My only beef is the rather poor quality of the binding - which I suspect is print on demand...
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on 16 May 2017
very good.
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on 15 September 2015
this book opens your eyes to the way the banking system really works in the UK... it's scary when you finally read the info in this book
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on 29 April 2013
I can't really add anything of value to what has already been said about this excellent book. While it may be short on pages it is very long on content: a really clear and concise explanation of the mystery of money; its origin and workings. If you have any interest in the subject, as any responsible person should, it's a no brainer. Buy it, read it and revel in the mystery unraveled!
3 people found this helpful
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on 20 November 2015
Purchased as a gift. All arrived on time and as described. Good introduction to an interesting area of study.
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on 17 December 2012
NEFs book deals with a topic - banking and money creation - misunderstood not just by most of the public, but by most politicians, many economists (some extremely prominent) and many bankers. 97% of the money in the British economy is ultimately credit created by commercial banks, which is then destroyed upon repayment. To understand why credit *is* money - legal tender - read this book. To understand what limits the amount of money commercial banks can create, and why those restraining mechanisms broke down, or to understand the role of commercial money creation, when combined with modern financial instruments, in the crash of 2008, or to understand the unique legal privileges given to banks and the critical role this can play in inflation - read this book.

Its accessible, brilliantly researched and written, relatively short and is essential reading for anyone who wants to understand modern banking and how it affects the economies we all work within.

I reviewed the book at length at openDemocracy, I dont know if links are allowed in reviews but a search for "The Uneconomics guide to money creation" will bring it up.

This is a superb book, and great to see a second edition out. Highly recommended.

Oliver Huitson
Co-editor
openDemocracy
23 people found this helpful
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on 13 December 2013
Could not get this last year for my fiance so managed to this year and he has not even asked for it ha!! It will be lovely surprise for him. Great Book and came well packaged and excellent condition.
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on 18 December 2012
A PhD in Economics, I understood the functioning of the banking system only by reading this book.
An absolute must-read for anyone studying economics.
13 people found this helpful
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on 12 March 2013
N.B. This review refers to the hardback edition, which I got direct from the NEF today.

I really expected to like this book. Having read a lot on the subject of Money Reform, I haven't been surprised by much of the content of the book, although I'm intrigued by some details, and will be going back to re-read a lot of it.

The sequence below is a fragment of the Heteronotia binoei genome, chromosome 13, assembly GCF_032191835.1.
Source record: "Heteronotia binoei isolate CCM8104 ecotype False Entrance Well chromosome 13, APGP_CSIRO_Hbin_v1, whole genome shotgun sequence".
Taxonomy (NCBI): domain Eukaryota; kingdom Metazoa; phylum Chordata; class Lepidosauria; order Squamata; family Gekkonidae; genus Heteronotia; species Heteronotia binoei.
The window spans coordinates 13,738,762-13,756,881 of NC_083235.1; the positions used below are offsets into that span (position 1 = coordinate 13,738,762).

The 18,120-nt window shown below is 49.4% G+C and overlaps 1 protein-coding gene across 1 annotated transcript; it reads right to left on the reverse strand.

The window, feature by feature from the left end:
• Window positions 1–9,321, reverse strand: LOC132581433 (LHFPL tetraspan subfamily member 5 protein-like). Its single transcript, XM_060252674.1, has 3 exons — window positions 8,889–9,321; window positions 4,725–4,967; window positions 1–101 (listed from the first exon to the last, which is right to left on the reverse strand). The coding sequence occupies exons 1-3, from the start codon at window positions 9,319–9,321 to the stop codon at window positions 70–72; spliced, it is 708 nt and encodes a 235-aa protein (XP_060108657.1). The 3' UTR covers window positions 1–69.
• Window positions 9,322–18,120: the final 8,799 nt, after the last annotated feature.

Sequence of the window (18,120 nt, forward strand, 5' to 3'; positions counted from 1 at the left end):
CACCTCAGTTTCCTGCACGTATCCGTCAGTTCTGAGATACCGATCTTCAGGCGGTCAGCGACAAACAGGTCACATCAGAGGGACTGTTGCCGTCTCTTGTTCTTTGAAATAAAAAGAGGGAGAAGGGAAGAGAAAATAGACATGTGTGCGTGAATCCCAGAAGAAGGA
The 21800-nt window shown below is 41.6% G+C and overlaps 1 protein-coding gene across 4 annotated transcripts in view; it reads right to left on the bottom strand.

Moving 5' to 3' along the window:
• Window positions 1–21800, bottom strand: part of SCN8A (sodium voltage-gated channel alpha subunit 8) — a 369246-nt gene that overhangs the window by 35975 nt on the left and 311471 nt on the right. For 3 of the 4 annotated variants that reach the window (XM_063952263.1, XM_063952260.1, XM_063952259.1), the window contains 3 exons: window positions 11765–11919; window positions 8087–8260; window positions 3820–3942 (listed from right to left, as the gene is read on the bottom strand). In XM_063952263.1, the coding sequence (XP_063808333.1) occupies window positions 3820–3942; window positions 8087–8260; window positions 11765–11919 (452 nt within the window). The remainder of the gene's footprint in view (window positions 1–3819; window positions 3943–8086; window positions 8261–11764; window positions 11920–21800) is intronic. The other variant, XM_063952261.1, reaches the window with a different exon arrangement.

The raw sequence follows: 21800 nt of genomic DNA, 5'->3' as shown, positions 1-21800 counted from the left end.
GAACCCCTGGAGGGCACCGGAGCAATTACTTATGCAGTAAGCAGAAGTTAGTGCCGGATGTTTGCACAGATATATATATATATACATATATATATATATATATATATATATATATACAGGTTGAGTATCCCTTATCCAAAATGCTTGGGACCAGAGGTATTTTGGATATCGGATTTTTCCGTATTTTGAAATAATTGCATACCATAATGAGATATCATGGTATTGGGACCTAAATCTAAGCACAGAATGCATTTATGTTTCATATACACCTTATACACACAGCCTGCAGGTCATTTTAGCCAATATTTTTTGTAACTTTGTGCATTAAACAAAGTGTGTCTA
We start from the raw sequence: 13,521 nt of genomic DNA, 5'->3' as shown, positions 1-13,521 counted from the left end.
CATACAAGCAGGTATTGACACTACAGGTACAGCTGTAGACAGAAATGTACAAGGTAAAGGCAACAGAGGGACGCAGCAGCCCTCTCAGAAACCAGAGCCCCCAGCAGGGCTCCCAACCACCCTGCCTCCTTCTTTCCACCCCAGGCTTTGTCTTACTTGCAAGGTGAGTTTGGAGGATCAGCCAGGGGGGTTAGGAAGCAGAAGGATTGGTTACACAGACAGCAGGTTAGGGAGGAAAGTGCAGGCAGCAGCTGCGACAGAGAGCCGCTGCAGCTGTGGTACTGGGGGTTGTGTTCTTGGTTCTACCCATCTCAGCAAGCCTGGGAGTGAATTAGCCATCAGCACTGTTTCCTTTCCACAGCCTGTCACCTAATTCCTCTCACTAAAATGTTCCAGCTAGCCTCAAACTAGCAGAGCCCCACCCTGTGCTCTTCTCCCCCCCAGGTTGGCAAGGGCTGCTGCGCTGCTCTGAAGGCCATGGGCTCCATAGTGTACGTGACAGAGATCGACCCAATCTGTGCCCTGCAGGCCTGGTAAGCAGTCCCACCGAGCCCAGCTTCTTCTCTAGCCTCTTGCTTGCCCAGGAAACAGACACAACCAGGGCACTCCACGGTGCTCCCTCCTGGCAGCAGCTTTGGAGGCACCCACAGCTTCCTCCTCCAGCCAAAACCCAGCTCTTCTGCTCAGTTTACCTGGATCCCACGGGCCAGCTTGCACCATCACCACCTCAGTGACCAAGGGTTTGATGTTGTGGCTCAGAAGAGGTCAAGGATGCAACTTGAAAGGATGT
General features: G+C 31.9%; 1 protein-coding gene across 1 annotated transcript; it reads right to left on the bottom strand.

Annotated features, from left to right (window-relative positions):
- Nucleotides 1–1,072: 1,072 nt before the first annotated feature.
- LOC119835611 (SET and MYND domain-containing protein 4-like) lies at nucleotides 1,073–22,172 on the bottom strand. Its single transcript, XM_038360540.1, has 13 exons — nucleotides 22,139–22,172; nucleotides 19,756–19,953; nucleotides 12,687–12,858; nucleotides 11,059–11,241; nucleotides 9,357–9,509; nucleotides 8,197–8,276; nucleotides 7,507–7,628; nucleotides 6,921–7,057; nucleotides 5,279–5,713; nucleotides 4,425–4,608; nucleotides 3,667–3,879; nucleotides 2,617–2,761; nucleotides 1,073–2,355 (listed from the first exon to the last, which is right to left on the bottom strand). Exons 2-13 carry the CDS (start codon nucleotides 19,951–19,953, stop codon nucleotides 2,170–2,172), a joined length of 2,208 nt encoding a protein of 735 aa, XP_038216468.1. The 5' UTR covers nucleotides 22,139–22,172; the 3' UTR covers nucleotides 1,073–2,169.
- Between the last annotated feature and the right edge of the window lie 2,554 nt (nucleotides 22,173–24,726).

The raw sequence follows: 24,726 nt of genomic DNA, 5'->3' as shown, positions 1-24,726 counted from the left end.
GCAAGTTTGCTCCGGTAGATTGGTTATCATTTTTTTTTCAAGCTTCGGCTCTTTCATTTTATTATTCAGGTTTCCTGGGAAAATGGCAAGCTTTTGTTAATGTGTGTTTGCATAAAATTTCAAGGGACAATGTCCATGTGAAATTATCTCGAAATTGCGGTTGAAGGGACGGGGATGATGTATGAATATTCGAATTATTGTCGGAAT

But I was very disappointed by the presentation, in particular, the typeface.[I meant the effective size of the typeface, BTW].

I may be wrong, but this bears all the hallmarks of a book which has been produced by taking the pages of an earlier edition and simply photo-reducing the size of the pages to fit a smaller page size. The giveaway is the typeface size of the footnotes and end-notes - microscopic. No one would have chosen that consciously, so this is an unintended side-effect.

Well, some people won't have problems with it, but I certainly did. It just makes reading it hard work, and it needn't have been. And I'm interested in the subject and WANT to read it. Some hope of getting less enthusiastic audiences to read it.

And take the graphics: they clearly were designed to be displayed in colour, but have been rendered in greyscale. If you know you are going to use black and white for your graphics, then you plan accordingly, so that for example, the divisions in pie-charts and graphs / histograms show up more clearly. The way they've done it, several of the graphics are virtually useless or meaningless.

I'm sad, and very, very disappointed.

Updated Review, 28th March 2013:
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Having made a further determined attempt to read it (either under a good reading lamp or in good daylight), I have revised my rating from 3 to 4 stars. I'd actually give it 5 stars for content, but only 3 stars for presentation, so 4 stars is my compromise.

The text content really is excellent, and although perhaps they could have made the layout a bit more imaginative in places, this really is a worthwhile book, and everyone who is even remotely interested in money should read it.

My criticism of the effective typeface size stands - it's very offputting, especially given the potentially obscure subject, and also of the greyscale rendering of the graphics - some aren't badly affected, but some others are hard to interpret, misleading or just useless. If you know it's going to end up in B&W or greyscale, then you design it to be as clear as possible in those "colours". That takes some skill, but it can be done.

If there is a third edition, I would gladly forgo the hard cover for a larger, good quality paperback (e.g. "trade paperback") with graphics properly designed for whichever "colour" system it will finally be rendered in.

By the way, slightly off topic (but not much): anyone interested in this subject should read the following paper:

[...]

"How to End the European Financial Crisis - at no further cost and without the need for political changes " by Professor Richard Werner, one of the 4 co-authors of "Where Does Money Come From".

...

I will just repeat, to compensate for my earlier negativity:

This really is a worthwhile book,
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and everyone who is even remotely interested in money should read it.